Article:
The advertising campaign branded the new Capri ‘The car you always promised yourself’, which turned out to be a selffulfilling prophecy for 1,886,647 customers (half a million of ’em in North America) by the time the last one rolled off the line six days before Christmas 1986.
This slick coupe would have been the Ford Colt (son of Mustang, and ‘Colt’ was its project name) but Mitsubishi owned the rights. ‘Capri’, despite Consul baggage was a good second choice. Following ‘Cortina’ it was Ford of Europe’s second Italian model name.
In its February 1970 edition, Wheels magazine compared the GT variant with the exciting new Torana GTR, which unsurprisingly proved much quicker with a 17.2 standing quarter mile compared with the 1.6-litre Capri’s 18.5. But Ford Australia’s answer to the Torana sixpack challenge was imminent.
On February 24, 1970 the 3-litre Capri V6 went on sale, priced at $3230. This newcomer rewrote the performance rules for cars of its size and had Mount Panorama written all over it. Not literally, but it did cash in on the GTHO’s cachet with bonnet pins and Super Roo decals. Here was the marketing genius of Ford Australia managing director Bill Bourke at work.
At once Bourke linked the V6 with the Falcon GT while distancing it by calling it the 3000 V6, rather than the 3000 GT as it was known in the UK. The 1600 GT was renamed the XL.
Both engine and gearbox were fully imported.
The 3000 V6 was assembled with 40 per cent local content.
There were vibrant new colours including a smart metallic olive green and a very light ice blue. The bonnet got matt paint and a huge scoop. Beneath it sat a reworked version of the Zodiac 3.0-litre V6. Some pundits had predicted Ford Oz would use the heavy Falcon six which would have been a recipe for lack of balance and terminal plough understeer.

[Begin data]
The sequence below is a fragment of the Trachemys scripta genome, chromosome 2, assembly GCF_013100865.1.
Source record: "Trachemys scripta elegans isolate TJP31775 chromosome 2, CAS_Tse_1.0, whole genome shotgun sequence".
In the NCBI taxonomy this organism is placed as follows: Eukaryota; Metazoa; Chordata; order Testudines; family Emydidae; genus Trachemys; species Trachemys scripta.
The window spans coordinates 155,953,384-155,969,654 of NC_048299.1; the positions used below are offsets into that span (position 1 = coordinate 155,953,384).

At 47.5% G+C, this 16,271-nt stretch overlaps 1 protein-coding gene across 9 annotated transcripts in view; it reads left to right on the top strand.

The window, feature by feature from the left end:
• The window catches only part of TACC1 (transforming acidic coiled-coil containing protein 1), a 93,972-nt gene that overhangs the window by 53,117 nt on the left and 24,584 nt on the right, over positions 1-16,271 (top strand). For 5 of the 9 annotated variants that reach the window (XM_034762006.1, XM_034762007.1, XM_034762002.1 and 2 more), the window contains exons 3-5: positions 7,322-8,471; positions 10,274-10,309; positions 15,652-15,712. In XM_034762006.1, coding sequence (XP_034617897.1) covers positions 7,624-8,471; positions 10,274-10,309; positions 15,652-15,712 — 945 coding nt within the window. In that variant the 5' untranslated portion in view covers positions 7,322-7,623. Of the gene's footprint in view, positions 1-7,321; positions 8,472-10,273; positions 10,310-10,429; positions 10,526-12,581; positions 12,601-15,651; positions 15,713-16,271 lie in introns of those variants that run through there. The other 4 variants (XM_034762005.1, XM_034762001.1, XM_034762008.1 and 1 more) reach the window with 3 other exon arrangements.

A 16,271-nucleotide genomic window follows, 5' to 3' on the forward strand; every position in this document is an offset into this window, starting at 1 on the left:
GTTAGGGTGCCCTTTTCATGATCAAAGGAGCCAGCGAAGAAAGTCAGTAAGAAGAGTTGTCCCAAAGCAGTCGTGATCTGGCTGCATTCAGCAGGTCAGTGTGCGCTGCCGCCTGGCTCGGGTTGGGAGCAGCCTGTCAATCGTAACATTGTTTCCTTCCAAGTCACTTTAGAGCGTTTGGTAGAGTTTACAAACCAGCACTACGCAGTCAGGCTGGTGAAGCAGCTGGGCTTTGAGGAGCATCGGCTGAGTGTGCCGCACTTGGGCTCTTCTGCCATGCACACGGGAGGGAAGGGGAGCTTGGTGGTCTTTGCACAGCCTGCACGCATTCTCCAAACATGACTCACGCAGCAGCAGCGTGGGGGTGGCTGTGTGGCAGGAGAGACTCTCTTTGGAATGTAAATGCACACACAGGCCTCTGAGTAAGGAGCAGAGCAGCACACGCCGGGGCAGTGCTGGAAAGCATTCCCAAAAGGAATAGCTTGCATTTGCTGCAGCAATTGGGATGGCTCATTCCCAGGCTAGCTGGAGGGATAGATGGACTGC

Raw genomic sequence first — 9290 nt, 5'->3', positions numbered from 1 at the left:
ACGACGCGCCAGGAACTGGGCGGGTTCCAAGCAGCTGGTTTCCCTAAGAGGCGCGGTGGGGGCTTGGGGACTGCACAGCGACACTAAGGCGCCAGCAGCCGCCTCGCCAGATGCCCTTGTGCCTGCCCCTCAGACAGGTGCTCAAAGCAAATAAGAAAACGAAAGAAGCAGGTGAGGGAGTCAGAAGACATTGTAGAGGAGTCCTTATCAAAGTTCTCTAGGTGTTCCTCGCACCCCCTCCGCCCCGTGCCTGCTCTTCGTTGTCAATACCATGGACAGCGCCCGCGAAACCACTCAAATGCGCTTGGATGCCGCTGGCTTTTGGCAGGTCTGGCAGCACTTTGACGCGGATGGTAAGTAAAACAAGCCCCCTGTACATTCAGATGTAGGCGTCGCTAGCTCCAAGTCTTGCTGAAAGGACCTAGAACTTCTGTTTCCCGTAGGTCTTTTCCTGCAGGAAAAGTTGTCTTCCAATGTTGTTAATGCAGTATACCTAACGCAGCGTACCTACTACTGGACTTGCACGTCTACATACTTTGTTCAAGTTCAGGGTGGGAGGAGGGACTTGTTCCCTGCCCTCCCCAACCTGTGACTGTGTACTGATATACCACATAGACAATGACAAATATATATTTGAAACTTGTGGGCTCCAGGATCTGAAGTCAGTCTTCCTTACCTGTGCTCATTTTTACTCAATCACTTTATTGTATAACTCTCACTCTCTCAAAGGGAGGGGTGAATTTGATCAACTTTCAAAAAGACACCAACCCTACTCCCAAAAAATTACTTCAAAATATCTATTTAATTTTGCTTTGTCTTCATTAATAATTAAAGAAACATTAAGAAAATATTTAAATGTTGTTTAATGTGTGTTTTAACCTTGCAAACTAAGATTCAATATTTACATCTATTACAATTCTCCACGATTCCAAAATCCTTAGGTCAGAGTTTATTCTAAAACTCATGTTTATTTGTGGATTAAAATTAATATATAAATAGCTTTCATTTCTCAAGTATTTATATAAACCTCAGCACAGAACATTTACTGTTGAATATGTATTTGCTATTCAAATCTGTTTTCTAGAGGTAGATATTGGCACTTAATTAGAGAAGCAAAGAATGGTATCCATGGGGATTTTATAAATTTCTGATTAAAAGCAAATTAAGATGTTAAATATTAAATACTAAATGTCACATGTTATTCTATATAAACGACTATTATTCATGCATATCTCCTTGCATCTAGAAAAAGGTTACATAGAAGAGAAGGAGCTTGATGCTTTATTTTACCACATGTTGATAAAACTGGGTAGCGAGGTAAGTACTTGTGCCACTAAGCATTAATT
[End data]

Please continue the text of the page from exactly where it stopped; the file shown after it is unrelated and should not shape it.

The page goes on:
Even so, the V6 understeered more than its four-cylinder siblings. Leaf springs and narrow five-inch Rostyle rims did it no dynamic favours either. With three and a third turns lock to lock on a 10.35 metre turning circle, the steering was low-geared but no more so than, say, a Fiat 125’s.
The 3000 V6 was low-geared in the fashion of the era. At its maximum speed of 114 miles per hour, engine rpm were 5,600. An overdrive would have been ideal but the Capri’s low
THE CAPRI represents a generation preceding the LX Hatch. A child of the 1960s, this mini-Mustang arrived in Australia just as the first LC Toranas were starting to appear on local roads.
German designed, the Capri was one of the very first ‘world’ cars. Three versions came to Australia initially, followed some years later by a small batch of the RS3100 model.
First here in 1969 were the basic 1600 Deluxe and 1600GT. 3.0-litre cars would follow some months later. The 1600GT we have here was available for less than a year before being replaced by a more insurancefriendly XL model.